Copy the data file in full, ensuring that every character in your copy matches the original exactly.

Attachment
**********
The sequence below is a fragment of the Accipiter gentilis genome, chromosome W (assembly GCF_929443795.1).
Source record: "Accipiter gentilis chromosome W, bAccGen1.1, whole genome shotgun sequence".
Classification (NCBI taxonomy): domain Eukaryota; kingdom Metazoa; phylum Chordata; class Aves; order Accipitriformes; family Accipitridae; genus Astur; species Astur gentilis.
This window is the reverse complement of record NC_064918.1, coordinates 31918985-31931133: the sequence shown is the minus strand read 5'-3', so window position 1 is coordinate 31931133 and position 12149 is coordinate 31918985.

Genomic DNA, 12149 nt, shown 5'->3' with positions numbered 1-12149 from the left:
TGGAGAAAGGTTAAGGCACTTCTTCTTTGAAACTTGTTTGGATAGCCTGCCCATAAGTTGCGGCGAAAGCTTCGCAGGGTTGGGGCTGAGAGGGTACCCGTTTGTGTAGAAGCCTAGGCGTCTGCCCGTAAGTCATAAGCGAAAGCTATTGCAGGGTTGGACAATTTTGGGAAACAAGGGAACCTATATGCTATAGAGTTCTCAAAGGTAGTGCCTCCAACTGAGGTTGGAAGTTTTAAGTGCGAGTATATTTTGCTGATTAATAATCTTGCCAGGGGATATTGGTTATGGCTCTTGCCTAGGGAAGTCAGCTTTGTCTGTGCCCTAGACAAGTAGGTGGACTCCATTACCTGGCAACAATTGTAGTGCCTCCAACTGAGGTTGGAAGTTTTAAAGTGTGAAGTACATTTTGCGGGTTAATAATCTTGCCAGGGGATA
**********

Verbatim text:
The sequence below is a fragment of the Accipiter gentilis genome, chromosome W (assembly GCF_929443795.1).
Source record: "Accipiter gentilis chromosome W, bAccGen1.1, whole genome shotgun sequence".
Classification (NCBI taxonomy): domain Eukaryota; kingdom Metazoa; phylum Chordata; class Aves; order Accipitriformes; family Accipitridae; genus Astur; species Astur gentilis.
This window is the reverse complement of record NC_064918.1, coordinates 31918985-31931133: the sequence shown is the minus strand read 5'-3', so window position 1 is coordinate 31931133 and position 12149 is coordinate 31918985.

Genomic DNA, 12149 nt, shown 5'->3' with positions numbered 1-12149 from the left:
TGGAGAAAGGTTAAGGCACTTCTTCTTTGAAACTTGTTTGGATAGCCTGCCCATAAGTTGCGGCGAAAGCTTCGCAGGGTTGGGGCTGAGAGGGTACCCGTTTGTGTAGAAGCCTAGGCGTCTGCCCGTAAGTCATAAGCGAAAGCTATTGCAGGGTTGGACAATTTTGGGAAACAAGGGAACCTATATGCTATAGAGTTCTCAAAGGTAGTGCCTCCAACTGAGGTTGGAAGTTTTAAGTGCGAGTATATTTTGCTGATTAATAATCTTGCCAGGGGATATTGGTTATGGCTCTTGCCTAGGGAAGTCAGCTTTGTCTGTGCCCTAGACAAGTAGGTGGACTCCATTACCTGGCAACAATTGTAGTGCCTCCAACTGAGGTTGGAAGTTTTAAAGTGTGAAGTACATTTTGCGGGTTAATAATCTTGCCAGGGGATA